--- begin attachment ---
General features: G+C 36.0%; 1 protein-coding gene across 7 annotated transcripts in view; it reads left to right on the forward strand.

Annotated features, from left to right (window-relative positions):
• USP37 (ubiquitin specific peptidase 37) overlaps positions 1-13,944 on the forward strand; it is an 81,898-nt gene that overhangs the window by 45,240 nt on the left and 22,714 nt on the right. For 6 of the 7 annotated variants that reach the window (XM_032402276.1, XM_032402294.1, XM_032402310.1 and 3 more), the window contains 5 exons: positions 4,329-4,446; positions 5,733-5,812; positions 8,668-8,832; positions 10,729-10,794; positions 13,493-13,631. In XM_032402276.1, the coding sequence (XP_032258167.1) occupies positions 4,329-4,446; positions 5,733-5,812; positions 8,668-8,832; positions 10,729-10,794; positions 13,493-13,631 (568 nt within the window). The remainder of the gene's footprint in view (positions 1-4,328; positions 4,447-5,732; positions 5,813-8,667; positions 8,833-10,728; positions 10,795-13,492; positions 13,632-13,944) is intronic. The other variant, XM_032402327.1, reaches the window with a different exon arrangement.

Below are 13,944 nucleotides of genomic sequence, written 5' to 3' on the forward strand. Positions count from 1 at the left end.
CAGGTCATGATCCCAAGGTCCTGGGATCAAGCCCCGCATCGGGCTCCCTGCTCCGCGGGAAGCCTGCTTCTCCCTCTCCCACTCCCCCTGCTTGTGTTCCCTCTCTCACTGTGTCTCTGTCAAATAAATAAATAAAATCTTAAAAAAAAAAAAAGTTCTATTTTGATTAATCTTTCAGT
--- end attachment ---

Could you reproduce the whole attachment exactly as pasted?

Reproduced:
General features: G+C 36.0%; 1 protein-coding gene across 7 annotated transcripts in view; it reads left to right on the forward strand.

Annotated features, from left to right (window-relative positions):
• USP37 (ubiquitin specific peptidase 37) overlaps positions 1-13,944 on the forward strand; it is an 81,898-nt gene that overhangs the window by 45,240 nt on the left and 22,714 nt on the right. For 6 of the 7 annotated variants that reach the window (XM_032402276.1, XM_032402294.1, XM_032402310.1 and 3 more), the window contains 5 exons: positions 4,329-4,446; positions 5,733-5,812; positions 8,668-8,832; positions 10,729-10,794; positions 13,493-13,631. In XM_032402276.1, the coding sequence (XP_032258167.1) occupies positions 4,329-4,446; positions 5,733-5,812; positions 8,668-8,832; positions 10,729-10,794; positions 13,493-13,631 (568 nt within the window). The remainder of the gene's footprint in view (positions 1-4,328; positions 4,447-5,732; positions 5,813-8,667; positions 8,833-10,728; positions 10,795-13,492; positions 13,632-13,944) is intronic. The other variant, XM_032402327.1, reaches the window with a different exon arrangement.

Below are 13,944 nucleotides of genomic sequence, written 5' to 3' on the forward strand. Positions count from 1 at the left end.
CAGGTCATGATCCCAAGGTCCTGGGATCAAGCCCCGCATCGGGCTCCCTGCTCCGCGGGAAGCCTGCTTCTCCCTCTCCCACTCCCCCTGCTTGTGTTCCCTCTCTCACTGTGTCTCTGTCAAATAAATAAATAAAATCTTAAAAAAAAAAAAAGTTCTATTTTGATTAATCTTTCAGT